Council plan tracked

Progress made on the Council Plan 2021-2025 between January and late March was reviewed.

With many of the items progressed by an estimated 60 per cent, Cr Kirby noted key updates such as plans for a fire station at Dereel as well as the implementation of new leadership programs and an online directory.

Five of the 14 listed actions adherent to the plan were delayed in their progression and Cr Gamble noted many related to waste management.

Shared vision refresh

A new wave of residents have offered their vision for the region according to a new consultation period.

Councillors noted the community engagement findings on the Community Vision 2040 Refresh project.

More than 400 residents were surveyed for the update, more than 85 per cent of whom originally didn’t contribute to the 2019/2020 document.

Cr Gamble said the results reflected a community with shifting perspectives and needs in the face of ongoing local and global change.

“There’s been significant changes over the ensuing three to four years,” he said.

“The COVID pandemic of course caused major social upshift and changes in valuations. There’s also been a housing crisis… [and] further events related to climate breakdowns we’ve experienced.”

Push for pump track received
Councillors commended the efforts of Haddon’s young people after receiving a petition from them asking for pump tracks and bike paths for the town.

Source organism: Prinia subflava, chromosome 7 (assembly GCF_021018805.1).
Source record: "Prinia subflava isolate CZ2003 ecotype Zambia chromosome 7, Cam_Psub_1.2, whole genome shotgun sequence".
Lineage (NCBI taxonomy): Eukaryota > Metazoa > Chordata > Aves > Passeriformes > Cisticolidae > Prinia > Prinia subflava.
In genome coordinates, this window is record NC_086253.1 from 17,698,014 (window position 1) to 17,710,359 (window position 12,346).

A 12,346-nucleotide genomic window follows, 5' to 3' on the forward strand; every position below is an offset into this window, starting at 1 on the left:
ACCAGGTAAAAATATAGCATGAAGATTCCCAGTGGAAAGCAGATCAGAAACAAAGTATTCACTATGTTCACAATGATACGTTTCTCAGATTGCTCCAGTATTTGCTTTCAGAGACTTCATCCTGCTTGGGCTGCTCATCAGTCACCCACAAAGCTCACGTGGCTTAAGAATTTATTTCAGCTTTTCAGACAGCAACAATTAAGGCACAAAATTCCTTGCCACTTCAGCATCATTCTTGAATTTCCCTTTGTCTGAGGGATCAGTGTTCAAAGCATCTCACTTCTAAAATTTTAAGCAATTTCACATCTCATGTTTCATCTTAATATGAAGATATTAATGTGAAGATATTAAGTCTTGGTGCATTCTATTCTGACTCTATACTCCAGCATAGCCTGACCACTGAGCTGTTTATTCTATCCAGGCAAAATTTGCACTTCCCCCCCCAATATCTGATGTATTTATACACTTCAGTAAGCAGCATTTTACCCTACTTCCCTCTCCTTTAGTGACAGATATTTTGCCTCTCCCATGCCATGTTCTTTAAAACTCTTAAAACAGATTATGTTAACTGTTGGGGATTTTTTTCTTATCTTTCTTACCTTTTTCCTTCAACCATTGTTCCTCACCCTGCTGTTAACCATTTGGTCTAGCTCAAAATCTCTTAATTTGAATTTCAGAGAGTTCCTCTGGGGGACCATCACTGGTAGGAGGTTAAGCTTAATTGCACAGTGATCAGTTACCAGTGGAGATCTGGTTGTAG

The petition included 250 signatures and Cr Kirby said the project was a wonderful initiative from the region’s youth.

“We talk about COVID and getting kids outside,” she said. “This is another way to get them outside and off their devices.

“If we can help them in their process of growing up and being outdoor children… this is a good way to go.”

Cr Sharkey was against the proposal and said it wasn’t an ideal method for the community to get their point across.

“I appreciate and commend the work done by the youth here,” he said. “[But] this is not my personal preferred way that advocacy should happen.

“We have a community plan at Haddon which is probably four years out of date. That’s a great spot to let the community come put their voice there and let it build from that into our priority projects.”

Echoing Cr Sharkey’s sentiments, Cr Gamble noted financial limitations as well as the strategic placement of bike tracks in the shire’s central towns and highlighted the rail trail to Smythesdale from Haddon allowed cycling activities which Cr Kirby rebuked.

“We’re not going to let our kids ride seven kilometres to another town,” she said.

Safety improvements sought
A second petition, this time asking for improvements to be made at Scarsdale’s Browns-Scarsdale Road and Vicki Court intersection was met with a similar response from councillors.

Receiving 32 signatures, the document calls for obscuring vegetation to be pared back to the fence line with new guard posts erected.

With the issue already brought to the municipality through other channels, an assessment on the issue has already been undertaken by an arborist and is expected to be resolved within the next few months.

Cr Sharkey reiterated his argument from the previous document.

“Petitions come from angst,” he said. “I’m disappointed petitions are coming to us at such a low level. This is already lodged in the CRM process.

“A petition like this should not come to us until it’s been through that process. We’ve got to put some mechanisms there with petitions to communicate with the public better.”

Cr Kirby said the petitioner felt immediate action was required.

“[She] actually came up and spoke to us at the Smythesdale listening post,” she said.

“She’d already taken it to council. She felt she wasn’t listened to, and that’s why she has put the petition in.”